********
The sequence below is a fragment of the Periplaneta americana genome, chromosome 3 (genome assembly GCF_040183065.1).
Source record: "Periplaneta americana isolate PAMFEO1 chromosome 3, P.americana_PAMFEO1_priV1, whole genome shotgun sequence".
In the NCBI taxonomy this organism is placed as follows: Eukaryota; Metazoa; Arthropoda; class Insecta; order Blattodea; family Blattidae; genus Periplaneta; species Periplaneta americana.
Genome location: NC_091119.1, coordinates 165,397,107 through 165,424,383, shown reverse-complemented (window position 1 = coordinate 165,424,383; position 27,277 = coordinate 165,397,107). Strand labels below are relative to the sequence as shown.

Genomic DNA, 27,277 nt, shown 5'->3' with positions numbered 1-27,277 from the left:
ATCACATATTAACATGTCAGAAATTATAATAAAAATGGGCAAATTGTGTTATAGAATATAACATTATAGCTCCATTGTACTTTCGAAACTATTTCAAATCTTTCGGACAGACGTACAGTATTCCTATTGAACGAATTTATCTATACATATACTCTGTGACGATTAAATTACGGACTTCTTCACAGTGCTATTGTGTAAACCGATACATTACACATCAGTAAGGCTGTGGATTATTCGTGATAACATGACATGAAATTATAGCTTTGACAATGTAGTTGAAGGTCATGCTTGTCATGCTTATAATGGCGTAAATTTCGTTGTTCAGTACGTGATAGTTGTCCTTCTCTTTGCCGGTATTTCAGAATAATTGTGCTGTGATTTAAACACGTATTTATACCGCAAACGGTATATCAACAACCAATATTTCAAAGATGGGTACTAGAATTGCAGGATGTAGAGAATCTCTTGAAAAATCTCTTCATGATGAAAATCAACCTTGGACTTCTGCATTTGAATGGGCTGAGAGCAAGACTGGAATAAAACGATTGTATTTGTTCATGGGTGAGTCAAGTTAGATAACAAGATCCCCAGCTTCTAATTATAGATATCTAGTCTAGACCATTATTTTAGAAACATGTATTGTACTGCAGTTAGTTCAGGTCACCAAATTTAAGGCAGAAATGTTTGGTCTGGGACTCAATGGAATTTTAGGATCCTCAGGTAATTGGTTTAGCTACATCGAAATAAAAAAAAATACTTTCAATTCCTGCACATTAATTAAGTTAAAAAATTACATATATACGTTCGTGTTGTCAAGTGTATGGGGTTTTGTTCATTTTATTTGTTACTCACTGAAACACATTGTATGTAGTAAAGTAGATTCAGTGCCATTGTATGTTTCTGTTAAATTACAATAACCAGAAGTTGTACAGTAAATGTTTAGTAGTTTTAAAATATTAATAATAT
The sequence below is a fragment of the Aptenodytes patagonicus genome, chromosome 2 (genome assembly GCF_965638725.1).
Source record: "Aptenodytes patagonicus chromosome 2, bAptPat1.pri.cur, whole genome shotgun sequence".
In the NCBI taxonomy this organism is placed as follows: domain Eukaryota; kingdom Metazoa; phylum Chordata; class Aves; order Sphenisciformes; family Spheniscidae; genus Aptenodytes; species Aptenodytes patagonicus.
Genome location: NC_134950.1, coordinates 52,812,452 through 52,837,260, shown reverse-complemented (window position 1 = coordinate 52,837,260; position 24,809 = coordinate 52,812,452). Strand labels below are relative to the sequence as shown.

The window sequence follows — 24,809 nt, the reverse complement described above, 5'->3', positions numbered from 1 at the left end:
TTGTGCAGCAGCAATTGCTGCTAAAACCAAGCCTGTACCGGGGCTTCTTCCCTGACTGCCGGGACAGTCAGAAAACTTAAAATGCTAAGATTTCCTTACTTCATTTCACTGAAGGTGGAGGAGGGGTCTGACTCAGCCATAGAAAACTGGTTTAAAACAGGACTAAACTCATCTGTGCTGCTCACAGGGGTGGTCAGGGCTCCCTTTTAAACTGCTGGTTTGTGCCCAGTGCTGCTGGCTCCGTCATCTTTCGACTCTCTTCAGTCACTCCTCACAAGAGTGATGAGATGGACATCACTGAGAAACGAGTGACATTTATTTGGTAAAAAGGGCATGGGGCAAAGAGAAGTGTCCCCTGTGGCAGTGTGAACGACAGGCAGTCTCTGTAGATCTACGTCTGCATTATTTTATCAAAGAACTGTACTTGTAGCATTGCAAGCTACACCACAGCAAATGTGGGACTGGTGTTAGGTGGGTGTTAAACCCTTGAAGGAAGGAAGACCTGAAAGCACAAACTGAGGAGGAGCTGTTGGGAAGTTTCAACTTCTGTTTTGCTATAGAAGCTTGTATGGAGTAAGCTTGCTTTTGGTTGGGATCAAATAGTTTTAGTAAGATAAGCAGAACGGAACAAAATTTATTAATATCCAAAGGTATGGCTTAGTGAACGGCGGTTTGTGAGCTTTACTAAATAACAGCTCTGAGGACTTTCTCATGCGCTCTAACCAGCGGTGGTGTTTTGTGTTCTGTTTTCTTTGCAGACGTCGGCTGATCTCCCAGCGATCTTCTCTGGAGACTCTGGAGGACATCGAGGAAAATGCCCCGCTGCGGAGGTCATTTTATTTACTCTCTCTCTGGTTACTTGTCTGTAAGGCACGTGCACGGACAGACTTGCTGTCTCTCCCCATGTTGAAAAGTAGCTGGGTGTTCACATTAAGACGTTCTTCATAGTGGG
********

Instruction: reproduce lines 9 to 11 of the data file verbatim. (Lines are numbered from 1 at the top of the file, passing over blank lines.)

In the NCBI taxonomy this organism is placed as follows: domain Eukaryota; kingdom Metazoa; phylum Chordata; class Aves; order Sphenisciformes; family Spheniscidae; genus Aptenodytes; species Aptenodytes patagonicus.
Genome location: NC_134950.1, coordinates 52,812,452 through 52,837,260, shown reverse-complemented (window position 1 = coordinate 52,837,260; position 24,809 = coordinate 52,812,452). Strand labels below are relative to the sequence as shown.

The window sequence follows — 24,809 nt, the reverse complement described above, 5'->3', positions numbered from 1 at the left end: